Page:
Going places


Raised in Scotland and platinum in the U.K., singer/songwriter KT Tunstall is a lot more American than you'd think.

Most of her earliest memories are of the United States, she said. As a 4-year-old, she spent a year in the United States while her father, a physicist, completed a sabbatical at the University of California, Los Angeles. Decades later, music is her ticket to tour the country.

"For me, it's just all about facilitating a life where I can play and travel," Tunstall said. "To be able to travel around America, which I love and which I've done a little bit in the past, and be able to play shows and make a living is really exciting to me."

With a major-label debut barely out in this country, Tunstall has already built a solid fan base. Her performance at Rams Head Tavern Sunday sold out in late January - a couple of weeks before her album, Eye to the Telescope, hit shelves here.

Tunstall plays acoustic guitar and sings on Eye to the Telescope. The record is filled with earthy pop songs built around an elastic voice: gravelly at times, creamy at others.

The album's timing is one of several reasons for Tunstall's two-letter first name. A wave of female singers - including Katie Melua - released records in the U.K. about the same time as Eye to the Telescope (overseas, it came out in early 2005). Tunstall didn't want to share names with Melua.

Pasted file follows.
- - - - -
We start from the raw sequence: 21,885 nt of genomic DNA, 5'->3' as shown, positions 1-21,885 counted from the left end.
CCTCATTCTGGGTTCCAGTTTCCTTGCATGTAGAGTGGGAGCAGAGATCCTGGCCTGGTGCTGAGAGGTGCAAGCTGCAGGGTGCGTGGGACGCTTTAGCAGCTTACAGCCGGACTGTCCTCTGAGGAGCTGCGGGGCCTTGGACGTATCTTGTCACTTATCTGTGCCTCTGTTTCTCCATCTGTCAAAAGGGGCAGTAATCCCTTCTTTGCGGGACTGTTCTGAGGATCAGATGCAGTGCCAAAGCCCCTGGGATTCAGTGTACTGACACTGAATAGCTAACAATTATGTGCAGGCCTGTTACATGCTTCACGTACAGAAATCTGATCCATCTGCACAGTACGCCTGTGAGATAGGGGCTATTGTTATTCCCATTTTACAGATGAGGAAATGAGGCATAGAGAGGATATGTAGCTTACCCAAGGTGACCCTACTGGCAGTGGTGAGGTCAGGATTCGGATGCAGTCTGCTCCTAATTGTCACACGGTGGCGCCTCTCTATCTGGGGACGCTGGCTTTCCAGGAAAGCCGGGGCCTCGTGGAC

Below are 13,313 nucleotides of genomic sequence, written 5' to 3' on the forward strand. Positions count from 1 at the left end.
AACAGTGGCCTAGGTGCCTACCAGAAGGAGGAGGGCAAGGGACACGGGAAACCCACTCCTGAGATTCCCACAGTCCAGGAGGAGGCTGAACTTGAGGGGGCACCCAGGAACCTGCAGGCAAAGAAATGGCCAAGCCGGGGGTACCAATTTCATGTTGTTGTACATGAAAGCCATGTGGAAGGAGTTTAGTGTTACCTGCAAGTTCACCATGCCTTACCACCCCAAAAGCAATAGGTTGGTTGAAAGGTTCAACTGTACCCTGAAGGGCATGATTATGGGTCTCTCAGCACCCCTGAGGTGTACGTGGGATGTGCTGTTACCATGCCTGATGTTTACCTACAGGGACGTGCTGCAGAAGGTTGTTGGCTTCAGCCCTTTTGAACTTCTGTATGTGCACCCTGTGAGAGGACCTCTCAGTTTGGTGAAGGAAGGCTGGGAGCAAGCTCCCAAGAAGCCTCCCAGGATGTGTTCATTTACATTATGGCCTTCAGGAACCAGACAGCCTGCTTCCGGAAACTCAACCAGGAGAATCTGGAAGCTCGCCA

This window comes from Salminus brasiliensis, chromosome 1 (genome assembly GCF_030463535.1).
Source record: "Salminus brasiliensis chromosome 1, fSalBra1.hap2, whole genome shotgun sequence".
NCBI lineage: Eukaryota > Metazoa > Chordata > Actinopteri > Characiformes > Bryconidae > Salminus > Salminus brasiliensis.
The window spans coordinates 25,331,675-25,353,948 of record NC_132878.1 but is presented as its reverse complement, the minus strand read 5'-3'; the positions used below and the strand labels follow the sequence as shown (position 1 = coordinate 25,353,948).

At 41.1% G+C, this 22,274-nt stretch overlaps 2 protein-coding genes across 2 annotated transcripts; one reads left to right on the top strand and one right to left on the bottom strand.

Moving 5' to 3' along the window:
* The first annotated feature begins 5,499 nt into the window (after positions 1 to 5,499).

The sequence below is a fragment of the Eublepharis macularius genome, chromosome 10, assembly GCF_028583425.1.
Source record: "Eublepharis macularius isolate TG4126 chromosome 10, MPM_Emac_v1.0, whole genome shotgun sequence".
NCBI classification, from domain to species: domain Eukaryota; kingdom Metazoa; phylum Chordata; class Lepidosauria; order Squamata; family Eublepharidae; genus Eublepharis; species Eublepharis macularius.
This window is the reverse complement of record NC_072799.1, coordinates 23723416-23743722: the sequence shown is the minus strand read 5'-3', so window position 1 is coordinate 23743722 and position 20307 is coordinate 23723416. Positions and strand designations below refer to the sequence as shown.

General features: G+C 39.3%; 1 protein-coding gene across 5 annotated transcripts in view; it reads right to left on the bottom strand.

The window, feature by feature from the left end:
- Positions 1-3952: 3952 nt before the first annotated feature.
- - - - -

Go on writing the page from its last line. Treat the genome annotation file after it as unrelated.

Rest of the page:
"I just wanted to start my own mark," she said. "And I'm a big PJ Harvey fan, so I ripped it off."

While Tunstall lists the British Harvey as one influence, she also has a strong musical background stateside. She studied for a year at Kent School, a Connecticut boarding school. America is where she began writing music, performing on the street and at open-mike nights and seeing shows. The Grateful Dead, Suzanne Vega and 10,000 Maniacs were some of her first concerts.

"I've got a lot of nostalgic memories of music over here," she said.

Now that Tunstall's locked into a record deal, she sometimes misses the freedom of being a struggling musician. Unknowns can play whatever they want, but artists with record deals must play songs people come to hear.

"I was really conscious of that and made sure that I was going to make an album that I was going to enjoy playing for a while," Tunstall said.

Touring also sucks up a lot of free time. At first, Tunstall worried she wouldn't be able to write while traveling, she said. Instead, she composes new material in hotel rooms and at sound checks. Rather than test them live immediately, she stockpiles new tunes in her head.

"It's good, actually," she said. "It makes you more focused, because it means that the good stuff sticks. My theory is, if I have to write something down to remember it, then it's probably not good enough," she said.

Though touring might exhaust Tunstall, she would change nothing about her career, she said.

"This is quite an experience," she said. "It's great. You can get really tired, but it's really an incredible trip."

KT Tunstall plays Rams Head Tavern Sunday. The show is sold out.


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